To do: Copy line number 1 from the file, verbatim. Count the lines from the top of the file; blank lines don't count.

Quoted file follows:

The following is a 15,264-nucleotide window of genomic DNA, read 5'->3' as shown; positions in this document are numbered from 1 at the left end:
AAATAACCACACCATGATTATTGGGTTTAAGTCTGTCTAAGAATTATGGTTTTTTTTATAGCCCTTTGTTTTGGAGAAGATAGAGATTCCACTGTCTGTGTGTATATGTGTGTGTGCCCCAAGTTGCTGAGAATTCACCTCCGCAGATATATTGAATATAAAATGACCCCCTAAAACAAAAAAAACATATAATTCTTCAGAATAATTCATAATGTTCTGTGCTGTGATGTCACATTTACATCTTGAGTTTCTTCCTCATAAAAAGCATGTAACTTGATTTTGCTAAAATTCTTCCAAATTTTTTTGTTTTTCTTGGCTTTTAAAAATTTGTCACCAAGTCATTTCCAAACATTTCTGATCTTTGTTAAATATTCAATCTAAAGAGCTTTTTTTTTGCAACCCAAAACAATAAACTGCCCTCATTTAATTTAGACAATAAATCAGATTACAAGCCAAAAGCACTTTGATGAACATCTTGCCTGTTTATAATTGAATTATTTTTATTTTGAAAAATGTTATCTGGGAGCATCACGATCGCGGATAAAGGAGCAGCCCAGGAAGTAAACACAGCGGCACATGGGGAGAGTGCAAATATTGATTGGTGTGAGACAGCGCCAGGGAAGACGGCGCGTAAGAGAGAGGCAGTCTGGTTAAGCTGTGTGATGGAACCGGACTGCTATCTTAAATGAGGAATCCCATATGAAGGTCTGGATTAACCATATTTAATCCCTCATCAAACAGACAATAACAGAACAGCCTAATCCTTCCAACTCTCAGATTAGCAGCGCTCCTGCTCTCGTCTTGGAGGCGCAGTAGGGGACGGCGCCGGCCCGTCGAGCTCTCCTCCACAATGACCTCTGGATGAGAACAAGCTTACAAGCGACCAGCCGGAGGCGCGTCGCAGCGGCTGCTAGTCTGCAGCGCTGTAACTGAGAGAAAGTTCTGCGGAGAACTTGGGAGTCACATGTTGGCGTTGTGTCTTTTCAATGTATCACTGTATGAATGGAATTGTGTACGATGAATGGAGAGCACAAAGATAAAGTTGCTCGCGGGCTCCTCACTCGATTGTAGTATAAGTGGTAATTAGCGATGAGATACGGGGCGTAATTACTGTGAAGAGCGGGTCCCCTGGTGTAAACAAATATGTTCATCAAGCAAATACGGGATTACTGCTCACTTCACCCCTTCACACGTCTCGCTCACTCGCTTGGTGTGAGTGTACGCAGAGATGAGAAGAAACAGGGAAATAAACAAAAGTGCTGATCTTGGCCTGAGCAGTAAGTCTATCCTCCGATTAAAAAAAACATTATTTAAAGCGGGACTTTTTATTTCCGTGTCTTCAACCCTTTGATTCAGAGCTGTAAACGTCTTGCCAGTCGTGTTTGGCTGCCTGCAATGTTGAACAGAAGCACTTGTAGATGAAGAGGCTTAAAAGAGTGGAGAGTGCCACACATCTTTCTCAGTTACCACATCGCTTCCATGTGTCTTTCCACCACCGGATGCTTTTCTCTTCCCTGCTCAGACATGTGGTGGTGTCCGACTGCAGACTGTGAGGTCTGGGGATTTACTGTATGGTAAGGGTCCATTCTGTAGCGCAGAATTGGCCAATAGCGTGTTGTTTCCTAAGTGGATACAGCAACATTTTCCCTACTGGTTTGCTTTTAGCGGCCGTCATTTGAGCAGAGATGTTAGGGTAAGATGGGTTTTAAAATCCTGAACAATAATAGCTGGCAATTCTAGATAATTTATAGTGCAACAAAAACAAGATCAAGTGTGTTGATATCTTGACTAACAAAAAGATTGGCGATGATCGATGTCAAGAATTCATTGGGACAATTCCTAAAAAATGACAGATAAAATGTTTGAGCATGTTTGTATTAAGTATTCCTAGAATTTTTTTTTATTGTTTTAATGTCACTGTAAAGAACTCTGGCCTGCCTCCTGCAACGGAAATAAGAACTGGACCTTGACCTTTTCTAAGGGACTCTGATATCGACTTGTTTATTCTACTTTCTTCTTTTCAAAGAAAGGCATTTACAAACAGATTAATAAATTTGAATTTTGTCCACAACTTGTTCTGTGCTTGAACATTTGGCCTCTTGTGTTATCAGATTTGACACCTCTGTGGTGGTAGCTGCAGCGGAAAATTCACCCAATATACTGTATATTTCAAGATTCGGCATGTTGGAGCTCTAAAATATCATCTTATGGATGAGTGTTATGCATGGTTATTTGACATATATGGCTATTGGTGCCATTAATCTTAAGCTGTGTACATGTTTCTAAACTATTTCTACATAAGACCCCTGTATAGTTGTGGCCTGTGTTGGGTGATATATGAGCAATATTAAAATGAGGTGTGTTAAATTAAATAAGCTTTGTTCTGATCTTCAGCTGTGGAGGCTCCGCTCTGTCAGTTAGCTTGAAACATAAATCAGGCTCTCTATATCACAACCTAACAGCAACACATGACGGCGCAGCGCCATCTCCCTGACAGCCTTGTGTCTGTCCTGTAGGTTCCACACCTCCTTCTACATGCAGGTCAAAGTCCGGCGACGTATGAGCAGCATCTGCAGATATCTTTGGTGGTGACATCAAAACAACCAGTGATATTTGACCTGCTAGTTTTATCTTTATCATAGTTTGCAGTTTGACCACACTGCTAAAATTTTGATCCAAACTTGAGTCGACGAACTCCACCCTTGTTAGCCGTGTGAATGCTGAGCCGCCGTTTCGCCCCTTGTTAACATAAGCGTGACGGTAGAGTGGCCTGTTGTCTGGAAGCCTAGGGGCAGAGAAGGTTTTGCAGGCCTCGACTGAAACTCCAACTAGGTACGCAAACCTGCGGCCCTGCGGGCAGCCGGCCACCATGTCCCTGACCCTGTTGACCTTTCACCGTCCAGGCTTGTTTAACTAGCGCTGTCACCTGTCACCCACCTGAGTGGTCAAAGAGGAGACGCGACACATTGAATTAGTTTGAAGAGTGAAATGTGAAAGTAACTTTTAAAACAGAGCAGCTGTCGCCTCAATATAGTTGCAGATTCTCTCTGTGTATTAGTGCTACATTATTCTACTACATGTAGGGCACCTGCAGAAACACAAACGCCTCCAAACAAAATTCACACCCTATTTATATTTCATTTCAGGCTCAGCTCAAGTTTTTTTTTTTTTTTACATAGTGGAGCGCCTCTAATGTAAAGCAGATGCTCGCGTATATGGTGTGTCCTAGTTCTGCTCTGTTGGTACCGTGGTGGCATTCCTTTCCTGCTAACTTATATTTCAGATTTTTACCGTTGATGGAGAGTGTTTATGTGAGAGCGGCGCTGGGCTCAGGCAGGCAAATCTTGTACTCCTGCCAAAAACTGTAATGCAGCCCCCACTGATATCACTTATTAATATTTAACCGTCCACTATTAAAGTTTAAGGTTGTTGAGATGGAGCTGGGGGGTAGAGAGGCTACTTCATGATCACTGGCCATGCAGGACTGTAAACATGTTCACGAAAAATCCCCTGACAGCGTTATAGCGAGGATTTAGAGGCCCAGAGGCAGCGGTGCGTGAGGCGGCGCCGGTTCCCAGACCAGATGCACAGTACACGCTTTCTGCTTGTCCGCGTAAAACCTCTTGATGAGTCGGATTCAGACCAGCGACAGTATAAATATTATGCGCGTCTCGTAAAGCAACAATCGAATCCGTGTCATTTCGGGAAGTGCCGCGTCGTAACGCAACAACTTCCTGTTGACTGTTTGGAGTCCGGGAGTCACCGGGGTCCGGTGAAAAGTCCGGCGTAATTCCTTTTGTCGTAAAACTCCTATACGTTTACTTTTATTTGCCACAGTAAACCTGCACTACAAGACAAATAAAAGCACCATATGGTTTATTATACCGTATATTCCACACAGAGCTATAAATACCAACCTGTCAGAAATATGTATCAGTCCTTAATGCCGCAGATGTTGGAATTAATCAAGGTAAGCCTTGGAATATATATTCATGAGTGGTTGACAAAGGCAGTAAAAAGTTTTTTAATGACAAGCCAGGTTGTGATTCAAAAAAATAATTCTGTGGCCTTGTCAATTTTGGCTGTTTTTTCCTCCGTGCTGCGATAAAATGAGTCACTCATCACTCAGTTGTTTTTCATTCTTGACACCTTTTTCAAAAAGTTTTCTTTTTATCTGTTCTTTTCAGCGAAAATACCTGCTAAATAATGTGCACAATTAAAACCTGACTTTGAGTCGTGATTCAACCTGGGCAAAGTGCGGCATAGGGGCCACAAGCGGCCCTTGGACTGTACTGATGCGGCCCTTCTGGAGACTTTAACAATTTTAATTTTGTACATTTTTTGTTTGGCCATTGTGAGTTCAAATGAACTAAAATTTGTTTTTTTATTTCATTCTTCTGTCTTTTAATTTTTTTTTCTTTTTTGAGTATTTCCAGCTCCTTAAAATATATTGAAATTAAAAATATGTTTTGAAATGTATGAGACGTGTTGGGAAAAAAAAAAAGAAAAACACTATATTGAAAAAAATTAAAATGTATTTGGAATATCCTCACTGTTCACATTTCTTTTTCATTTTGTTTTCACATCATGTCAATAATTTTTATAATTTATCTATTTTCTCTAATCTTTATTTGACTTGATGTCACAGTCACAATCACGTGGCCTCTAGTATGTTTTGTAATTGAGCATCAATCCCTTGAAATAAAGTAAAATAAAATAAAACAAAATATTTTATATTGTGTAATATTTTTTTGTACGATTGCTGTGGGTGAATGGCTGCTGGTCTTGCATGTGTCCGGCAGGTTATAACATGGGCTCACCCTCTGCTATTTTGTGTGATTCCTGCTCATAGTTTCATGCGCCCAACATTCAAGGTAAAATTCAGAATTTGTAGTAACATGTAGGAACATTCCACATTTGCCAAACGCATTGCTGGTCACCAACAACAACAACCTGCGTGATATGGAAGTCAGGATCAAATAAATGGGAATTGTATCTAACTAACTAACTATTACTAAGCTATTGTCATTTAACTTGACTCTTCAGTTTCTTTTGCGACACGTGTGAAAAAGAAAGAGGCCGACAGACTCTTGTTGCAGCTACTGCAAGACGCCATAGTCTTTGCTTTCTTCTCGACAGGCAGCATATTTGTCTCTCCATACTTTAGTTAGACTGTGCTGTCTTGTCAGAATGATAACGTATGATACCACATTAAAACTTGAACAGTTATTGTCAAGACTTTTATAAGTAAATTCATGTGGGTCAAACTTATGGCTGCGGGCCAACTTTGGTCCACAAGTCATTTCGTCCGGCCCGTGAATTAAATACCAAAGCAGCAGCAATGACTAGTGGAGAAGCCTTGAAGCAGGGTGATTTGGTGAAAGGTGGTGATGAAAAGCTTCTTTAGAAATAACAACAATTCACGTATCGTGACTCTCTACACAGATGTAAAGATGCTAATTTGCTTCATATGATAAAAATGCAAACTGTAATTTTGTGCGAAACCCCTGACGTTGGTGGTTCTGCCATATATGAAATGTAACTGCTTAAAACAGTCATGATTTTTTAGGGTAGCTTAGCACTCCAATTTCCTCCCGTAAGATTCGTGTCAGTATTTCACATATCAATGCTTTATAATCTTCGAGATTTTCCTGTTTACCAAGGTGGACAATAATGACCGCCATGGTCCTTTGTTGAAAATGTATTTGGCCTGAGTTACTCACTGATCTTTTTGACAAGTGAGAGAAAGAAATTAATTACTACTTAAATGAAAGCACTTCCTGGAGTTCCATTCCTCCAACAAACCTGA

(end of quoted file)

The following is a 15,264-nucleotide window of genomic DNA, read 5'->3' as shown; positions in this document are numbered from 1 at the left end: